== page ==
A virus new to the United States is proving to be fatal to pig populations according to West Virginia University Extension Service’s veterinarian. Experts are urging farmers to be on the lookout for symptoms of the porcine epidemic diarrhea virus, also known as PEDV, in their pigs.
PEDV results in pigs suffering from diarrhea, vomiting and high death rates – proving particularly harmful to piglets that have not been weaned. It transmits only to other pigs and does not infect humans or other livestock.
The virus poses no risk to food safety. However, food prices may be affected if the supply for pig products like ham and bacon is limited due to high death rates from the virus.
The virus spreads when pigs make oral contact with infected feces. Even trace amounts of feces from boots or truck beds could result in an outbreak of PEDV.
“Farmers have to be cautious that they aren’t cross contaminating areas by walking through potentially infected materials, like manure, and then entering into the area where their pigs are kept,” WVU Extension Service Veterinarian Darin Matlick warns.
Matlick says farmers should be particularly cautious in the upcoming fairs and festivals season.
“Many of the fairs and festivals organizers are putting in new procedures to help limit the risk for contamination,” he explains.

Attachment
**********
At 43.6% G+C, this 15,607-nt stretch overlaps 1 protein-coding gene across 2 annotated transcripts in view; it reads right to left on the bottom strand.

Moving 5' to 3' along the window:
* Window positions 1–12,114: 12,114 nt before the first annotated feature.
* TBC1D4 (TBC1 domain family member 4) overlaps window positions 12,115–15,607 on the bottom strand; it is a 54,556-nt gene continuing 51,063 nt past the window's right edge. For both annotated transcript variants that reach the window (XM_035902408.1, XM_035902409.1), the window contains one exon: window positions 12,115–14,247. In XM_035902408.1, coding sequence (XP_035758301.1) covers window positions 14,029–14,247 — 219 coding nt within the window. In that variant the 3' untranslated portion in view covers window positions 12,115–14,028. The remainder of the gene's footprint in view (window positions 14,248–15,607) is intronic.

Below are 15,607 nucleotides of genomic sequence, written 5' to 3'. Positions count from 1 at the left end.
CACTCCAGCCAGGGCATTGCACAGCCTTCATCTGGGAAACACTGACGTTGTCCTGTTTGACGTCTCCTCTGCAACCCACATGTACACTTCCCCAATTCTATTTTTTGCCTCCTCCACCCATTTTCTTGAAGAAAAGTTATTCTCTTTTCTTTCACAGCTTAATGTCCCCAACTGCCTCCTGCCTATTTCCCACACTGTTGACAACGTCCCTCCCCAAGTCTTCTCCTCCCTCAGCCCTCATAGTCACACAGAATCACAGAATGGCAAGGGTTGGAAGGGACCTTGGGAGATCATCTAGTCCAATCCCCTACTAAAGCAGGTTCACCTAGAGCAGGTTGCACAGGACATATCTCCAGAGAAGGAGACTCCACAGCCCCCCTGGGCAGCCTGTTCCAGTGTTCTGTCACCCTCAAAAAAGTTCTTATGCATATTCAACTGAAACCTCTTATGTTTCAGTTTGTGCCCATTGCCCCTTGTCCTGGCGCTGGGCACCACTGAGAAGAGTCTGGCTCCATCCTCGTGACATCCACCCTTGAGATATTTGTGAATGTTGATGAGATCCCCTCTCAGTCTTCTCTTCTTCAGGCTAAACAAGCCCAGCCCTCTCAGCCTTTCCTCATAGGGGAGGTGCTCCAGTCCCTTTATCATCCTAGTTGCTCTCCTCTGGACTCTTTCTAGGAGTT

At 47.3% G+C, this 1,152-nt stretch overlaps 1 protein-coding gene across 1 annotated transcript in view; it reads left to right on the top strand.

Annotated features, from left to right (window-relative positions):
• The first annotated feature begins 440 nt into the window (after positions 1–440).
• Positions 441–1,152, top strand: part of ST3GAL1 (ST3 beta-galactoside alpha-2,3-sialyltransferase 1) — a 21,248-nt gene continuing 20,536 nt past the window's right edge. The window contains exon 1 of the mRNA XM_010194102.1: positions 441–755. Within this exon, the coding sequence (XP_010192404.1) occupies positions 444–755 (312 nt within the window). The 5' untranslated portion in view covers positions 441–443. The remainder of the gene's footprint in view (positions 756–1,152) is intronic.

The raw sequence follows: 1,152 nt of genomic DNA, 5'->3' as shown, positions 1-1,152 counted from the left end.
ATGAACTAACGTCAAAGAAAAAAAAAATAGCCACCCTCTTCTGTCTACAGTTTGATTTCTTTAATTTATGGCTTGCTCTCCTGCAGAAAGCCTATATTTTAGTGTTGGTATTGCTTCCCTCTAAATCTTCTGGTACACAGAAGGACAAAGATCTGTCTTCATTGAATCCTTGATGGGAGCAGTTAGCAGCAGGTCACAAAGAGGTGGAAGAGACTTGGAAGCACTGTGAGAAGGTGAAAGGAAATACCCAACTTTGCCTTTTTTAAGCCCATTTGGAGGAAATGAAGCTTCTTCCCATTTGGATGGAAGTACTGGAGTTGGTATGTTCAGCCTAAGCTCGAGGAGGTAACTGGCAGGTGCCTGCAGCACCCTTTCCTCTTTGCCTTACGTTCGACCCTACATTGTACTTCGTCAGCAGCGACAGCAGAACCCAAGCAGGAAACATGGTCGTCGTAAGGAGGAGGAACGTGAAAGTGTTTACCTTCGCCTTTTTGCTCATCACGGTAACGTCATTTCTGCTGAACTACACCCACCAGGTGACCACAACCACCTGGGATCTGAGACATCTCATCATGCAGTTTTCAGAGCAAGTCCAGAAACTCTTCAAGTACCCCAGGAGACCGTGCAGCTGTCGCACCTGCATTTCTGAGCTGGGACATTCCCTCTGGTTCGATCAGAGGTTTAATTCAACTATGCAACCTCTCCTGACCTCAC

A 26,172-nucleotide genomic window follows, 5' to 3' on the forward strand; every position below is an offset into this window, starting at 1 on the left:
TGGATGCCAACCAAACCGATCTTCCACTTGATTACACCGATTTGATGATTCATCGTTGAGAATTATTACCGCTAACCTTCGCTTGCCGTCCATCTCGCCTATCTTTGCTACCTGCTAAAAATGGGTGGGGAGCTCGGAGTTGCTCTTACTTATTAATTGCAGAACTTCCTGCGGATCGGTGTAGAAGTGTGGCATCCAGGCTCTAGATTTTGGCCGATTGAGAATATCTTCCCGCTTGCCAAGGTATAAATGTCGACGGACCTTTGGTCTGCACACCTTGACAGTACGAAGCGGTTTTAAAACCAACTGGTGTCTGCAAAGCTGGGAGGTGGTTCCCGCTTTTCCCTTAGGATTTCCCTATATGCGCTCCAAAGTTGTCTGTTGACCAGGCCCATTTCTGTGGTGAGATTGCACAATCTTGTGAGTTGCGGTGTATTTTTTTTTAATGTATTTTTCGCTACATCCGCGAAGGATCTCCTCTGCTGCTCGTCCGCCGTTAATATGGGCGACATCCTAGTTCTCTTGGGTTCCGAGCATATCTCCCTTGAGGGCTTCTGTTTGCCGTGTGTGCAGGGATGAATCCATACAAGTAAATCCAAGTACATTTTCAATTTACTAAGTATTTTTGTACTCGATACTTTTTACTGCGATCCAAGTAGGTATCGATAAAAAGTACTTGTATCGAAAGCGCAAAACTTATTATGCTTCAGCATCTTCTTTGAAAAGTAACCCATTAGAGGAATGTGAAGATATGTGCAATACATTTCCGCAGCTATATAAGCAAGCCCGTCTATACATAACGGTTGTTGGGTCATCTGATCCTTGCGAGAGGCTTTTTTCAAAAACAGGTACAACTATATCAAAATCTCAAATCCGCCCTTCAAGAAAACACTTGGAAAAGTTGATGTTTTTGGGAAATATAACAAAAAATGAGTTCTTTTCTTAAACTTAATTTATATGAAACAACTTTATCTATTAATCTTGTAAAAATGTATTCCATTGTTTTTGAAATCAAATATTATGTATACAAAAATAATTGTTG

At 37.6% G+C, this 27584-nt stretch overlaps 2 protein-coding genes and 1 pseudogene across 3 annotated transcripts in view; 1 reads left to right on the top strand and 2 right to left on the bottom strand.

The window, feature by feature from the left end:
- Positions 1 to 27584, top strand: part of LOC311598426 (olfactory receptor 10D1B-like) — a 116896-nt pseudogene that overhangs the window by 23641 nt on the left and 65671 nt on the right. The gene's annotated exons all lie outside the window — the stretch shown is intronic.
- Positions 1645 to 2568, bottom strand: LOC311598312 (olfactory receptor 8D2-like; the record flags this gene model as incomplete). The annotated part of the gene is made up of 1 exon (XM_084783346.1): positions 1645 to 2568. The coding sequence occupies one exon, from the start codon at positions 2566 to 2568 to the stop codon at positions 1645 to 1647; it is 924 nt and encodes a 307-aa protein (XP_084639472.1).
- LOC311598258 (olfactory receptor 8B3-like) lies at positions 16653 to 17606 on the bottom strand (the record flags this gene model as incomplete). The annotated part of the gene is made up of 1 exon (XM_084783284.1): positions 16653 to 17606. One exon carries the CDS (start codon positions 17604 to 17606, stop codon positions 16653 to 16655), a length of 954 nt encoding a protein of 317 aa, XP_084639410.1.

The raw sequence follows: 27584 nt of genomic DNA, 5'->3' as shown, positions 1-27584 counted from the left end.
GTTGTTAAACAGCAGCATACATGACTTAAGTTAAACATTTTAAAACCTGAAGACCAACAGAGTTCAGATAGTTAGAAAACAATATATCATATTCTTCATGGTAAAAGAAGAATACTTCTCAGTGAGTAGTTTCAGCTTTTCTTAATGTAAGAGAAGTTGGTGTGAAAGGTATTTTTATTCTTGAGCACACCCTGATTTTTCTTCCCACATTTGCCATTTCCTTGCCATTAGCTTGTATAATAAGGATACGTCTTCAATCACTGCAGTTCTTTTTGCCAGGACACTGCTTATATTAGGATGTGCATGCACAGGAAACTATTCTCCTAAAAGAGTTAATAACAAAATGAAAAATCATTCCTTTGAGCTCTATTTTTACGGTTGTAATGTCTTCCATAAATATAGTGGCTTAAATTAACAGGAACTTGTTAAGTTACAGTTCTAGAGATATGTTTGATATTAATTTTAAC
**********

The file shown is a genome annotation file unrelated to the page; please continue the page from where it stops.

These procedures may include eliminating a central weigh-in location, avoiding animal co-mingling or keeping the pigs on the trailers in which they arrive.
Pigs exposed to PEDV will begin showing symptoms within 24 hours. The infected animals are then contagious to other pigs for three to four weeks.
Farmers should care for infected pigs by keeping the animals hydrated and providing them with clean, draft-free environments. High quality drinking water with electrolytes may be beneficial.
The virus can be diagnosed by most veterinarians by sending a pig intestine sample to a pathology laboratory, or by checking the feces for a polymerase chain reaction.
Connecting the people of West Virginia to the University’s resources and programs is the primary goal of WVU Extension Service and its 55 offices throughout the state. Local experts, like WVU Extension’s agents and specialists, work to help improve the lifestyles and well-being of youths, workforces, communities, farms and businesses through trusted research in the counties in which they serve.
To learn more about WVU Extension programs, visit http://www.ext.wvu.edu/, or contact your local office of the WVU Extension Service.
CONTACT: Cassie Waugh, WVU Extension Service
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